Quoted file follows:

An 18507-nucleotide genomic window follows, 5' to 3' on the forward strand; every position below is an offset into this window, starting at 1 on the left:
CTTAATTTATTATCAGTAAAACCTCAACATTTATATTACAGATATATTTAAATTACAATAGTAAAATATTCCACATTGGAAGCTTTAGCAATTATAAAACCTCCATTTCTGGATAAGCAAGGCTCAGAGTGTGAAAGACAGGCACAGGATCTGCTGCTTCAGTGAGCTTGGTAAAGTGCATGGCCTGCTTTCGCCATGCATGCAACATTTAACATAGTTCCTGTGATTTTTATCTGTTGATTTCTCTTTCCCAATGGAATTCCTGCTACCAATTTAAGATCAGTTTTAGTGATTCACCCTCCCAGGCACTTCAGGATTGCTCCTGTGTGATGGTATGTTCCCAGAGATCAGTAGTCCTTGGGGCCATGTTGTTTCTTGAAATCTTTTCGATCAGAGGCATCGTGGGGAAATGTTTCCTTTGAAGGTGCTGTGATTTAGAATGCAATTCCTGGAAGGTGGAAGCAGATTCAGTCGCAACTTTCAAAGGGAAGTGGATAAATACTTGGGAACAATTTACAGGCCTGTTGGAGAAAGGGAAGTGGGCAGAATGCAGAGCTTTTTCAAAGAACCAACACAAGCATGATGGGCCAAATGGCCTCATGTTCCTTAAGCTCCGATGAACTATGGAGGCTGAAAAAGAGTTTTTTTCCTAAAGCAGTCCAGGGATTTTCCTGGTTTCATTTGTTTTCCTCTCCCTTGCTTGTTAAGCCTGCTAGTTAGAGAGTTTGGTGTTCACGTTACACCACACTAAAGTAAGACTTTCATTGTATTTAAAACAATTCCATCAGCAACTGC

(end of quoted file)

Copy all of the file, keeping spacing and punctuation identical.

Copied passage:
An 18507-nucleotide genomic window follows, 5' to 3' on the forward strand; every position below is an offset into this window, starting at 1 on the left:
CTTAATTTATTATCAGTAAAACCTCAACATTTATATTACAGATATATTTAAATTACAATAGTAAAATATTCCACATTGGAAGCTTTAGCAATTATAAAACCTCCATTTCTGGATAAGCAAGGCTCAGAGTGTGAAAGACAGGCACAGGATCTGCTGCTTCAGTGAGCTTGGTAAAGTGCATGGCCTGCTTTCGCCATGCATGCAACATTTAACATAGTTCCTGTGATTTTTATCTGTTGATTTCTCTTTCCCAATGGAATTCCTGCTACCAATTTAAGATCAGTTTTAGTGATTCACCCTCCCAGGCACTTCAGGATTGCTCCTGTGTGATGGTATGTTCCCAGAGATCAGTAGTCCTTGGGGCCATGTTGTTTCTTGAAATCTTTTCGATCAGAGGCATCGTGGGGAAATGTTTCCTTTGAAGGTGCTGTGATTTAGAATGCAATTCCTGGAAGGTGGAAGCAGATTCAGTCGCAACTTTCAAAGGGAAGTGGATAAATACTTGGGAACAATTTACAGGCCTGTTGGAGAAAGGGAAGTGGGCAGAATGCAGAGCTTTTTCAAAGAACCAACACAAGCATGATGGGCCAAATGGCCTCATGTTCCTTAAGCTCCGATGAACTATGGAGGCTGAAAAAGAGTTTTTTTCCTAAAGCAGTCCAGGGATTTTCCTGGTTTCATTTGTTTTCCTCTCCCTTGCTTGTTAAGCCTGCTAGTTAGAGAGTTTGGTGTTCACGTTACACCACACTAAAGTAAGACTTTCATTGTATTTAAAACAATTCCATCAGCAACTGC